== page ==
Swollen Tonsil on One Side

The tonsils are small lymph nodes situated right at the back of the throat. You can usually see them when you open your mouth wide and if they are inflamed, you will most definitely spot them, usually two swollen mounds at either side of the throat.

Occasionally, you might find that you only have swelling on one side of the throat – a swollen tonsil on one side only. Although this could be a sign of tonsillitis (which normally affects both sides rather than just one side), it could also be a sign of a couple of other conditions which will normally require some form of medical attention in order to treat them.

 swollen tonsil on one side

What Can Cause a Swollen Tonsil on One Side? 

Swollen Tonsil on One SideWe’ve already mentioned tonsillitis – one of the most common conditions which would cause swollen tonsils. When they become infected, they become very swollen and inflamed and this is when tonsillitis occurs, a condition that is very common in young children between the ages of 2 and 15 years of age.

Usually caused by a virus, or a bacteria called Streptococcus (or strep), it is often accompanied with a number of other symptoms including a very sore and red throat, bad react (halitosis), swelling of the neck, a weak voice, trouble breathing and swallowing, aches and pains, a fever and a decreased appetite.

The Streptococcus bacteria can also cause ‘strep-throat’, which carries the same symptoms as tonsillitis but can be passed on through coughing and sneezing.

If you think you have tonsillitis, a throat swab will confirm the diagnosis and then the condition can be treated with antibiotics. If the problem persists (especially in young children), the doctor may refer you for a tonsillectomy at which point the tonsils are removed and the problem should go away. In some rare cases, not all the tonsils are removed and they can grow back.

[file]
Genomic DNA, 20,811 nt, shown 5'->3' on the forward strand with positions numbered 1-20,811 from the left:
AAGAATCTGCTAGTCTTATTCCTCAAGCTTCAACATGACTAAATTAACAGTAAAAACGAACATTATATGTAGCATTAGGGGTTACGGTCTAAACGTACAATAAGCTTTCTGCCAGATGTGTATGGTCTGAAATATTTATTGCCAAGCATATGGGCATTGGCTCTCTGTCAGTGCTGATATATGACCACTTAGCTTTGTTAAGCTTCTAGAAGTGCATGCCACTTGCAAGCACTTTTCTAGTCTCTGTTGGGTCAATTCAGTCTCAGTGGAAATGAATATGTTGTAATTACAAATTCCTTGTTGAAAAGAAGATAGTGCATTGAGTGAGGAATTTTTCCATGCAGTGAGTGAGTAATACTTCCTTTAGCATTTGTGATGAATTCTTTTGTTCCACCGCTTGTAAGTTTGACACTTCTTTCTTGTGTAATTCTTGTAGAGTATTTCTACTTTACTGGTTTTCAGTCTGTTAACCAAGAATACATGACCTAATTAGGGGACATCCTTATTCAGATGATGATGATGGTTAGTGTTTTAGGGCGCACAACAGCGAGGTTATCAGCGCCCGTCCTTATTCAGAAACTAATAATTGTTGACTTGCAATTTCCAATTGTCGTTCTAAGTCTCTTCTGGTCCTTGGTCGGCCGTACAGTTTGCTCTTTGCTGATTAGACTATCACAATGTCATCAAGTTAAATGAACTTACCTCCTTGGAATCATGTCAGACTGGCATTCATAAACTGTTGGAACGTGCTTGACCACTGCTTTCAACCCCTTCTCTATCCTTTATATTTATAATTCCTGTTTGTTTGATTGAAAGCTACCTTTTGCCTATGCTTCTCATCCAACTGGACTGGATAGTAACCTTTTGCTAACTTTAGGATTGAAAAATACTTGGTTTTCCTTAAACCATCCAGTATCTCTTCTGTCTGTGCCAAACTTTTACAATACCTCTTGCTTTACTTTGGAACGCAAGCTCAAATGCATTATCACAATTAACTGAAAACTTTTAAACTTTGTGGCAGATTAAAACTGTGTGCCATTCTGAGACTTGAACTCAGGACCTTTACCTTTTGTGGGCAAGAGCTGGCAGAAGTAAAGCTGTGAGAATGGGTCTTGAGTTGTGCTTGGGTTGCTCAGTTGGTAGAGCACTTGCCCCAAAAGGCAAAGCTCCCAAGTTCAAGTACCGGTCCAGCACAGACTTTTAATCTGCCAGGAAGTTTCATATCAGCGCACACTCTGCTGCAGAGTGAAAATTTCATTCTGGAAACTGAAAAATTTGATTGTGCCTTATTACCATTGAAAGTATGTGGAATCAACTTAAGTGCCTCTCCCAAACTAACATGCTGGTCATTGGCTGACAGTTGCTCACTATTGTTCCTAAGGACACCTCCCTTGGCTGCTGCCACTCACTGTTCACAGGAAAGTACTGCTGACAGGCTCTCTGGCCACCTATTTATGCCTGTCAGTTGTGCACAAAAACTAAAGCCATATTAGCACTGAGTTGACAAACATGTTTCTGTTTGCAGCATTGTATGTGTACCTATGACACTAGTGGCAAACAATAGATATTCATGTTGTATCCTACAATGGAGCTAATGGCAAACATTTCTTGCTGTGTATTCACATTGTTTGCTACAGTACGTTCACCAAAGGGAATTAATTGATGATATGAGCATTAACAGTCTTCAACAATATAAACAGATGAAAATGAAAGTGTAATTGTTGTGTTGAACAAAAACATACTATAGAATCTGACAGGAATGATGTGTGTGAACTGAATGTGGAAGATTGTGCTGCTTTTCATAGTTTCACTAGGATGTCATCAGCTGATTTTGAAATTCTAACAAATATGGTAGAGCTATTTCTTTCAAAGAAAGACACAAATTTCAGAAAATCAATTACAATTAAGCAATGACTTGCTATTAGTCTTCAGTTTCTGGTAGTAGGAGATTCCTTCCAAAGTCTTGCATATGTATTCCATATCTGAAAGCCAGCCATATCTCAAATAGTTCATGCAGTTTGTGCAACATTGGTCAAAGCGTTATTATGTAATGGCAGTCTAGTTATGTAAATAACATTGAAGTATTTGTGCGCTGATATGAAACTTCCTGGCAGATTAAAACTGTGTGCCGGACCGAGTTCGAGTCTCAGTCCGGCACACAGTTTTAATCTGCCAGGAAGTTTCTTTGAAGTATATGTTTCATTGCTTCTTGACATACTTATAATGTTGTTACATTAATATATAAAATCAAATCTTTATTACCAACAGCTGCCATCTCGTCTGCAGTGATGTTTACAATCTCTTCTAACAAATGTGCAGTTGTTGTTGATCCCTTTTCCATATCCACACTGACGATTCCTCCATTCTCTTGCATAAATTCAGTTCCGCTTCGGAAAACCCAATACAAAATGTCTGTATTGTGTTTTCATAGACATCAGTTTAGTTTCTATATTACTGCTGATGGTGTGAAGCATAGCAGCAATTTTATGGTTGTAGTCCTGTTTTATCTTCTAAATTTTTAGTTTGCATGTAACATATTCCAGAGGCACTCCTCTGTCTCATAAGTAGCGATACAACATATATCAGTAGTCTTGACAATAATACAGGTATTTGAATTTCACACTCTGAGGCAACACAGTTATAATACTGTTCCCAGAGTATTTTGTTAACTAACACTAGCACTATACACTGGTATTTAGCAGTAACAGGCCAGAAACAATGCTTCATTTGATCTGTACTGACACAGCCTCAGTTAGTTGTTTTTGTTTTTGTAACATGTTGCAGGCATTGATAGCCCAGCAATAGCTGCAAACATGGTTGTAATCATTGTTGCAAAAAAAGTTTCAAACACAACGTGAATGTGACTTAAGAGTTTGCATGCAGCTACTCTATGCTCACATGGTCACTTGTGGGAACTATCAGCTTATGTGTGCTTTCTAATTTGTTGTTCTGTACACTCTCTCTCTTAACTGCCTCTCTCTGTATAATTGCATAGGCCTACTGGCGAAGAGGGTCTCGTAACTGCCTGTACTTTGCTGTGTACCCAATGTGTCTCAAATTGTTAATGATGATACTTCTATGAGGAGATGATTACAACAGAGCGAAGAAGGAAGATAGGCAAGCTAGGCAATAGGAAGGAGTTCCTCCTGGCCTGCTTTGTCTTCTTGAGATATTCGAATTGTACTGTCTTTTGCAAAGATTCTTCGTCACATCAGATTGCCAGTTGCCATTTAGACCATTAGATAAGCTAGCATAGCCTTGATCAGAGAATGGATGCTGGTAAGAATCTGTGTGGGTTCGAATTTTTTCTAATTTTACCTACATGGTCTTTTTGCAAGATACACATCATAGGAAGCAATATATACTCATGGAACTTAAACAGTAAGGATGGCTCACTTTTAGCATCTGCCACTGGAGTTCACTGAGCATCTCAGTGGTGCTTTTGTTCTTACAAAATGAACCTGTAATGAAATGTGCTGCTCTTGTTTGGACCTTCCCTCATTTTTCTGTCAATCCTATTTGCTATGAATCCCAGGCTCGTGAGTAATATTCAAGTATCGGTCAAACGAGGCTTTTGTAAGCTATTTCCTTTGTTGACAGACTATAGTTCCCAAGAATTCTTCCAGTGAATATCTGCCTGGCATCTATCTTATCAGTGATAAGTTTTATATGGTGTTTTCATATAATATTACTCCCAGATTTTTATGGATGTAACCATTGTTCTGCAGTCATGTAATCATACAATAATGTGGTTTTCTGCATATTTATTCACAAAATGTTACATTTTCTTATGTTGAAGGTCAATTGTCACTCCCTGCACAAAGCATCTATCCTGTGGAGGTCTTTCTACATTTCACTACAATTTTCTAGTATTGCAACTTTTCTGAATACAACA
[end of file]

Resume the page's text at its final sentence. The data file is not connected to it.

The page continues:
With both strep-throat and tonsillitis, the bacteria and viruses are spread through human-to-human contact so things like coughing, sneezing, touching, etc. The bacteria that causes tonsillitis can be active for a couple of weeks, and a viral infection is likely to be contagious for a slightly reduced length of time – seven to ten days.

Quinsy’ or Peritonsillar abscess as it is more formally known, is another reason why you might have a swollen tonsil on one side. This is a complication of tonsillitis and is a ball of pus collecting between the tonsil and the throat wall. An abscess forms, normally quite quickly, and it can spread the infection around the mouth and also around the body, especially if it ruptures or is not treated.

Treatment of quinsy normally involves a rather unpleasant combination of a very large needle and antibiotics. A doctor will drain the ball of pus in an attempt to get it all out but it can come back. With recurrent cases, a tonsillectomy is advised.

Quinsy will have very much the same kind of symptoms as strep throat and tonsillitis – a fever, aches and pains, headaches, sore throat, loss of appetite, etc. but can also come with a few more serious ones including difficult in breathing, a very high temperature, great difficulty and pain when trying to breathe or swallow, and a generally rather unwell feeling.

swollen tonsil on one side

What Can Be Used to Treat a Swollen Tonsil on One Side? 

The treatment of your swollen tonsil or tonsils will very much depend on the condition. In some cases, it’s as simple as antibiotics but in others, the treatment could go as far as surgery.

There are some at-home remedies you can try if you have a sore throat, swollen tonsils, or any of the other associated symptoms. Throat lozenges can be sucked which provide relief and there are some types which offer anesthetic properties to alleviate the pain even further. You can also buy throat-sprays which help to soothe the pain and treat the bacteria or virus too.

To give your voice a break for a while, you should try to avoid too much talking and definitely no shouting and if you can, try to rest as much as you can and reduce your stress levels. Smooth foods are easier to swallow and it is important to try and eat and drink as best you can. Your immune system won’t work effectively at fighting off the bugs if it isn’t in tip-top condition itself and to achieve that, you need to make sure you have nourished it.